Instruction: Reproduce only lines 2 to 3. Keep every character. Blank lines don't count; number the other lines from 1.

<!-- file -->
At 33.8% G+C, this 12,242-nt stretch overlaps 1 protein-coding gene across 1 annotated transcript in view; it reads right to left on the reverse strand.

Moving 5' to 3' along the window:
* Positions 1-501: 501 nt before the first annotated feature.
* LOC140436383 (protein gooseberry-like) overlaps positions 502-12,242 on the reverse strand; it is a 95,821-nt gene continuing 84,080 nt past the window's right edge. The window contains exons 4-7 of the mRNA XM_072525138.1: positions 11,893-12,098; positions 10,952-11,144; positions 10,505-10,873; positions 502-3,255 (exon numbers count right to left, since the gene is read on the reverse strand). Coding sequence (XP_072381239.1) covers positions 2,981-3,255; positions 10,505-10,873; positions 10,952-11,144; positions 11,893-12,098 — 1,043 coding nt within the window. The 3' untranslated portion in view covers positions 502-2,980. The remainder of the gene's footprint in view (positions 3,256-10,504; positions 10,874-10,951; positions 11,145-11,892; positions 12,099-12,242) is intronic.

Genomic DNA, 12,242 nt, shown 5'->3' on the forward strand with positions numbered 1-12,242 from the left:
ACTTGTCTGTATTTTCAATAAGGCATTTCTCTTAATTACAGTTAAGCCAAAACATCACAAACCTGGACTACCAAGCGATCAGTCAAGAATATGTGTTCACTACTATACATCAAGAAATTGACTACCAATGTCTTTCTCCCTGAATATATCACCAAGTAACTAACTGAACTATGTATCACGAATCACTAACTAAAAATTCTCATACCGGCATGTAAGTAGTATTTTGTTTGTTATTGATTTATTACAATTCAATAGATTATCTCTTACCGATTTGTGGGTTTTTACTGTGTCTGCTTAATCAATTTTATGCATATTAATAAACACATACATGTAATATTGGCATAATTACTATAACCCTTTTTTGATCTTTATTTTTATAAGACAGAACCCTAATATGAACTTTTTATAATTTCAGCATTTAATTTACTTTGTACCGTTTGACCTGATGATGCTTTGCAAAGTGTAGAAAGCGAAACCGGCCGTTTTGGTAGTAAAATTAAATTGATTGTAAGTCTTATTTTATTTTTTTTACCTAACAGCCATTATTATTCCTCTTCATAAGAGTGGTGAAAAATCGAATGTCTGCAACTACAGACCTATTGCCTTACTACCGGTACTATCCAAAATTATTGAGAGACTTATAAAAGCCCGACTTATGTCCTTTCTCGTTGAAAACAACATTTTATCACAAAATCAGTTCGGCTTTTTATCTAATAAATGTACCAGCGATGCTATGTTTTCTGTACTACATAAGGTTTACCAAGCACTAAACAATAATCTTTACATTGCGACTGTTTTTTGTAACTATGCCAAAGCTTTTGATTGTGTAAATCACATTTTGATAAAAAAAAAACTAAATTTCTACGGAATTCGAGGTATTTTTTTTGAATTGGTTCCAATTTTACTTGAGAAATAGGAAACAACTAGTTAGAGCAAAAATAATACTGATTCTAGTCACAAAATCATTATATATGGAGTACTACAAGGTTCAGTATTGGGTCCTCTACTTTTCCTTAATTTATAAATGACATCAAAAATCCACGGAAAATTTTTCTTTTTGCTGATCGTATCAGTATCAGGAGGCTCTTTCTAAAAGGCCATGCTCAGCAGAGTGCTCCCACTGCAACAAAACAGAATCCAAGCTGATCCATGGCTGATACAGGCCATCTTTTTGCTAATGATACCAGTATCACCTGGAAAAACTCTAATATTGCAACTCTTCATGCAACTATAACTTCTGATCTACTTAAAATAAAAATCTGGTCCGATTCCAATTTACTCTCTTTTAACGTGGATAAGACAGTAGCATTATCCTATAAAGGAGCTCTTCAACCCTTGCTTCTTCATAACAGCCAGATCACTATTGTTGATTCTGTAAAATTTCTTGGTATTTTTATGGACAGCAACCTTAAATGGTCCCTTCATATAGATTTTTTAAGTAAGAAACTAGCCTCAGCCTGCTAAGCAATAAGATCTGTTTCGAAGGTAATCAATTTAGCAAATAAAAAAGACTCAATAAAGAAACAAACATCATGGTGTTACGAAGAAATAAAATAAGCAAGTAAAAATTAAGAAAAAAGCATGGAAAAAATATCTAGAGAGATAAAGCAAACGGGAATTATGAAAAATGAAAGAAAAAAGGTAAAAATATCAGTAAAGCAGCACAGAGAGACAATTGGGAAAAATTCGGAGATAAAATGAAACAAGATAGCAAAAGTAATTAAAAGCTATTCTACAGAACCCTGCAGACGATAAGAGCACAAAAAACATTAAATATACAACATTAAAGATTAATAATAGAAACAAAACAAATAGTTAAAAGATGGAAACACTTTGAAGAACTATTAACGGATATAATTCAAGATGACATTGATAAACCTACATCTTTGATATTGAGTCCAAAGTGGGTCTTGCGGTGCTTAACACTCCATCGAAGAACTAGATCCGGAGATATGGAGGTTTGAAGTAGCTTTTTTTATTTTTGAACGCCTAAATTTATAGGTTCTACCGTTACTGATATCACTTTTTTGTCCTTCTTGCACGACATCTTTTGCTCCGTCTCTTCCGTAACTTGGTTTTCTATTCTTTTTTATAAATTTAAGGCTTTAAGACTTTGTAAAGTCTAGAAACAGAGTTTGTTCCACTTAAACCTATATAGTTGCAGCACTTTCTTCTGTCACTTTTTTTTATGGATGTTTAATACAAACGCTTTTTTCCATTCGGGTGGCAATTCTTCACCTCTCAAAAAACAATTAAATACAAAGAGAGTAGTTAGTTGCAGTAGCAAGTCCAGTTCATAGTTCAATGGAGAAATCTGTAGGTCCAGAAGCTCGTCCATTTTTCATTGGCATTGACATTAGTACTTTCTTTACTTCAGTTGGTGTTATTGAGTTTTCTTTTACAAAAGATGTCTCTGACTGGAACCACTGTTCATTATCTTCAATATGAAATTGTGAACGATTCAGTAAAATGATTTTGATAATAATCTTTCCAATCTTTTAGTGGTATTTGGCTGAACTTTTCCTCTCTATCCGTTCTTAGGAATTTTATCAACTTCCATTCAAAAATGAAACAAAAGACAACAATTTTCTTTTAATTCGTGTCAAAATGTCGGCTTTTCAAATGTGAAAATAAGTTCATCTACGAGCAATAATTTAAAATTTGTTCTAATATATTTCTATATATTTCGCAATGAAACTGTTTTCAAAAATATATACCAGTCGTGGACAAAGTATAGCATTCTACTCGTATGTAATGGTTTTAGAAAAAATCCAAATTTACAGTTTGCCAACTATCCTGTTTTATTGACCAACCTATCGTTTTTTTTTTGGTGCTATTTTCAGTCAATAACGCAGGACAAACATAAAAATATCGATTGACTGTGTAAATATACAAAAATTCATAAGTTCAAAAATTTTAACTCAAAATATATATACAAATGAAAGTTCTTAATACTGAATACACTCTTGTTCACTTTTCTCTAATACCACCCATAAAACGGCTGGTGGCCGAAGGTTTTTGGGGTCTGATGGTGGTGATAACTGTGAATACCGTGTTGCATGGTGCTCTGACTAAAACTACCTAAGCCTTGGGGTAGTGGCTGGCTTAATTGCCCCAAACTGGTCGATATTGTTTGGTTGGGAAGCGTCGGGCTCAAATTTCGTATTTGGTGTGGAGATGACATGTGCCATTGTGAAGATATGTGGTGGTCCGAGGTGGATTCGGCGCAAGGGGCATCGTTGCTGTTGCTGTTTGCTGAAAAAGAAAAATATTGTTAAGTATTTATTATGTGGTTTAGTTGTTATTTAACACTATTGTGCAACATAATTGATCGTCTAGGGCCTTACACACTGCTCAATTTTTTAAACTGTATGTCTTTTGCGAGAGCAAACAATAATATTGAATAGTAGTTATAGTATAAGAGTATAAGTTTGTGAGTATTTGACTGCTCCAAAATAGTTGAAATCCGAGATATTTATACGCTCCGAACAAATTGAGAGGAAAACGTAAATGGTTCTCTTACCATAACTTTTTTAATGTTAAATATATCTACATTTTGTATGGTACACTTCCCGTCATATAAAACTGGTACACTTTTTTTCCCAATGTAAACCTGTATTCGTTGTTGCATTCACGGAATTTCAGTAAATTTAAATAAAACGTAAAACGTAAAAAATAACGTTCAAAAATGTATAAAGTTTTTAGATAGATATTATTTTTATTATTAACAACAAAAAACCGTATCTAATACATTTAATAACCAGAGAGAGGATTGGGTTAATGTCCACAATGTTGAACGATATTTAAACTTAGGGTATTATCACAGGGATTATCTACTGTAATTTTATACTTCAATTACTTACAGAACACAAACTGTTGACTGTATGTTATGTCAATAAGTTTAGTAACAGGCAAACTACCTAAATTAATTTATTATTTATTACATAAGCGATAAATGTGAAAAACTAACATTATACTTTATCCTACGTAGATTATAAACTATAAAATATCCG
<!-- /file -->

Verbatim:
Moving 5' to 3' along the window:
* Positions 1-501: 501 nt before the first annotated feature.